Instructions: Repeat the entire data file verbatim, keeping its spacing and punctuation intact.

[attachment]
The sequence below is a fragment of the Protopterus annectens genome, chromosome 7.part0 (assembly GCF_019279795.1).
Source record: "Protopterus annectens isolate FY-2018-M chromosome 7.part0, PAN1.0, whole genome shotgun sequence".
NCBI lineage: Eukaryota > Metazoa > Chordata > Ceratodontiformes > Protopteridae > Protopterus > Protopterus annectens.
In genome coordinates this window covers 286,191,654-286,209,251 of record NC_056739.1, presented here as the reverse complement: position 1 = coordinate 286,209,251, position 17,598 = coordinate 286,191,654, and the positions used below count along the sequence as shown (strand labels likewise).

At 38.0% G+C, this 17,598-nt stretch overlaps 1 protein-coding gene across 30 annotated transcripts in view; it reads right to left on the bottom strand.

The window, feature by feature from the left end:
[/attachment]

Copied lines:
The sequence below is a fragment of the Protopterus annectens genome, chromosome 7.part0 (assembly GCF_019279795.1).
Source record: "Protopterus annectens isolate FY-2018-M chromosome 7.part0, PAN1.0, whole genome shotgun sequence".
NCBI lineage: Eukaryota > Metazoa > Chordata > Ceratodontiformes > Protopteridae > Protopterus > Protopterus annectens.
In genome coordinates this window covers 286,191,654-286,209,251 of record NC_056739.1, presented here as the reverse complement: position 1 = coordinate 286,209,251, position 17,598 = coordinate 286,191,654, and the positions used below count along the sequence as shown (strand labels likewise).

At 38.0% G+C, this 17,598-nt stretch overlaps 1 protein-coding gene across 30 annotated transcripts in view; it reads right to left on the bottom strand.

The window, feature by feature from the left end: